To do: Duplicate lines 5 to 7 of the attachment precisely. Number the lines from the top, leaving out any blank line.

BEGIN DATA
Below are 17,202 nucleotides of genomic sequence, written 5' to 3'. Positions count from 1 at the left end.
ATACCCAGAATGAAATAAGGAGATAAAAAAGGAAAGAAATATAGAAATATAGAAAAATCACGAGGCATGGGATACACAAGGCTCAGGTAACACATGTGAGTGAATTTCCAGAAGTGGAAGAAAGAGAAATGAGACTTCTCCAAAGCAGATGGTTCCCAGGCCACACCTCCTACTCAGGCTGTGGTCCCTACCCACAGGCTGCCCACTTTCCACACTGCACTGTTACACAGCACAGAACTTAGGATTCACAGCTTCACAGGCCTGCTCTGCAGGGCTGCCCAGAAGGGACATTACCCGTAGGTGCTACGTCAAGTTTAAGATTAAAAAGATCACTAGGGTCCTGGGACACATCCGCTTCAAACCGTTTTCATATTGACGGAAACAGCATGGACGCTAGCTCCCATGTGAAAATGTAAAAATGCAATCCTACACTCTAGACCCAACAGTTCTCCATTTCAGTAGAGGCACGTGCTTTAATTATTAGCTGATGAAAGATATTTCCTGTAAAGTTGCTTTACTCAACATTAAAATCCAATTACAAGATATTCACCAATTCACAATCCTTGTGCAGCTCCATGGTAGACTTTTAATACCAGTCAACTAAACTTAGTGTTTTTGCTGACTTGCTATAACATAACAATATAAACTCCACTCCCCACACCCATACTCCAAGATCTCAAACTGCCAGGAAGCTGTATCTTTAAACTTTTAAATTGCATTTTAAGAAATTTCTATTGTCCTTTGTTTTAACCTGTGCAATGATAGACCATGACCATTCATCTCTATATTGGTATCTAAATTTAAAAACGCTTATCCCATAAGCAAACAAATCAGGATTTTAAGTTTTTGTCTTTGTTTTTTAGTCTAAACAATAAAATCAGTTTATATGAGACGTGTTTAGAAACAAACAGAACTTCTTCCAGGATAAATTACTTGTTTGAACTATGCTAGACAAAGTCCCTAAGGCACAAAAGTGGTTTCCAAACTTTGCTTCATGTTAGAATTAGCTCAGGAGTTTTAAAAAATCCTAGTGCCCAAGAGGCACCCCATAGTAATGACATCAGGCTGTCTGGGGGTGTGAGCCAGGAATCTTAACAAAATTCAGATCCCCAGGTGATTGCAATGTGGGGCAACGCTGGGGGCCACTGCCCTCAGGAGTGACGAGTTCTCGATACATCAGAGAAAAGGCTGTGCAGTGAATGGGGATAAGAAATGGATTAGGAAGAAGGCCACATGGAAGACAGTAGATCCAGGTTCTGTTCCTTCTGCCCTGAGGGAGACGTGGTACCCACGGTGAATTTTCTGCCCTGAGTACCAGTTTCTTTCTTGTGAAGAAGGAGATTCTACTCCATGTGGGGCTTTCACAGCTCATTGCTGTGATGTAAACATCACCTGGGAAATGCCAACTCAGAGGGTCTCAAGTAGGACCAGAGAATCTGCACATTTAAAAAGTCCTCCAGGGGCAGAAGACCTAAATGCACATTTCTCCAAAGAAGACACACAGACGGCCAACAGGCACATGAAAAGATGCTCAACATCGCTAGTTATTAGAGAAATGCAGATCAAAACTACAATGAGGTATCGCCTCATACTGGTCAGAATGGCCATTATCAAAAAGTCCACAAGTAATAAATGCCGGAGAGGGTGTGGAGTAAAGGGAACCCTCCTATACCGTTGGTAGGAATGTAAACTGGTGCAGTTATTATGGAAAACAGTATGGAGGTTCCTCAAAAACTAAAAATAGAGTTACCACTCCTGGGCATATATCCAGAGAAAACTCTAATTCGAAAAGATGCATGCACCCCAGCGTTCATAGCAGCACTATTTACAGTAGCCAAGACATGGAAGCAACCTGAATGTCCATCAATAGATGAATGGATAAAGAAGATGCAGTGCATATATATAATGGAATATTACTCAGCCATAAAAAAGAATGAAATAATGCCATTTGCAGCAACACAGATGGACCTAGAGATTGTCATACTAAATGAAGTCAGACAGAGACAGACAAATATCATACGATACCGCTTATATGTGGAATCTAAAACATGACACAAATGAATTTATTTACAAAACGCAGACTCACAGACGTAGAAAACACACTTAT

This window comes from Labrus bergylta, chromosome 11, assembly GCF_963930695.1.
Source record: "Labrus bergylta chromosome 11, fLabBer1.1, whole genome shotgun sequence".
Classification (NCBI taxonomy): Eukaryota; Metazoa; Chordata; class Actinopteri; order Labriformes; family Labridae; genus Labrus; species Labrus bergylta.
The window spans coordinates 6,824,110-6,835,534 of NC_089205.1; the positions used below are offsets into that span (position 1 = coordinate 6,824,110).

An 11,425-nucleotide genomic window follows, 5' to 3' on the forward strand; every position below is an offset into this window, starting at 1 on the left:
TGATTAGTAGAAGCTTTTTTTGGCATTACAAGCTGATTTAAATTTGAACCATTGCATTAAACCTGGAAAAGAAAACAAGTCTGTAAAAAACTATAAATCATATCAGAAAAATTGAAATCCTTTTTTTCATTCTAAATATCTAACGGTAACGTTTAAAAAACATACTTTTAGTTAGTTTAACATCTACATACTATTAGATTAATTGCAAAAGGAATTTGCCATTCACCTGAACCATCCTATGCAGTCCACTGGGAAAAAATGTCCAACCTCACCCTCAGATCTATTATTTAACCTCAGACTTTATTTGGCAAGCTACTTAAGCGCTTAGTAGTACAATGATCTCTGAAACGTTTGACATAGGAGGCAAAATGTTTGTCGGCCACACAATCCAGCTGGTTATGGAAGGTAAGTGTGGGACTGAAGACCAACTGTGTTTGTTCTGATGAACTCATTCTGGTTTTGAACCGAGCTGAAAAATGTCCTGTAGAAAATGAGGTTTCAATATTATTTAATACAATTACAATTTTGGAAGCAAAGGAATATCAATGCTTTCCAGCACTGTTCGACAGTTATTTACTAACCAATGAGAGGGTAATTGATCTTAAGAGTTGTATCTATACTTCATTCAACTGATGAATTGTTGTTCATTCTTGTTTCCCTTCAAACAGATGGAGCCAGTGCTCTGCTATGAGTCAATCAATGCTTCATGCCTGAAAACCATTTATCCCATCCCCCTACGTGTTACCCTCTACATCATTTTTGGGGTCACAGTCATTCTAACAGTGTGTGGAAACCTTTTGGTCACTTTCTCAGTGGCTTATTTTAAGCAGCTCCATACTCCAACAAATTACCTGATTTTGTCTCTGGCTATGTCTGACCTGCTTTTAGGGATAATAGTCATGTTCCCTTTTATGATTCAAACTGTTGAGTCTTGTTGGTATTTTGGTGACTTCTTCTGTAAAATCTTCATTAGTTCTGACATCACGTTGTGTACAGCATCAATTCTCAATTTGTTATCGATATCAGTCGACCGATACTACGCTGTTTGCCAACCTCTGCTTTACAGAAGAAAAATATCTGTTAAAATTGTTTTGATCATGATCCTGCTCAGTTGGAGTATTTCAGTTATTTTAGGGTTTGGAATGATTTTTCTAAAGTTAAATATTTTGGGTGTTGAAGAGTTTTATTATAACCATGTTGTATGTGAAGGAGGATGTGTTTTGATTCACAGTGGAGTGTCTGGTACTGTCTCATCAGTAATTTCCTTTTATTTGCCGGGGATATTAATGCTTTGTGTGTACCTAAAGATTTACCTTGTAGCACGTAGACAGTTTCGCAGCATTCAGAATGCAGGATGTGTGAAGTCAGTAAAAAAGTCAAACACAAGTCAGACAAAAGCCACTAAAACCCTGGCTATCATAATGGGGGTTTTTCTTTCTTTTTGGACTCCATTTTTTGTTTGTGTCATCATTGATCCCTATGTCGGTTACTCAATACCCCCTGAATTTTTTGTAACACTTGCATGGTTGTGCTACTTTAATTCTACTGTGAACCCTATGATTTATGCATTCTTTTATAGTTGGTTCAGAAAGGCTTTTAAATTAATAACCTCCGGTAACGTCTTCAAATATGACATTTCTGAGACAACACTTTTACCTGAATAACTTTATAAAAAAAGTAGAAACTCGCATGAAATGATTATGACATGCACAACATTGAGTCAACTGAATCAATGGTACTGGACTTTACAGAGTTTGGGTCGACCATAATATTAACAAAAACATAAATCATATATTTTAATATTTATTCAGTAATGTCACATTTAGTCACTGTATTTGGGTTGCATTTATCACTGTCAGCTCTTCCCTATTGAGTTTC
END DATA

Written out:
Classification (NCBI taxonomy): Eukaryota; Metazoa; Chordata; class Actinopteri; order Labriformes; family Labridae; genus Labrus; species Labrus bergylta.
The window spans coordinates 6,824,110-6,835,534 of NC_089205.1; the positions used below are offsets into that span (position 1 = coordinate 6,824,110).

An 11,425-nucleotide genomic window follows, 5' to 3' on the forward strand; every position below is an offset into this window, starting at 1 on the left: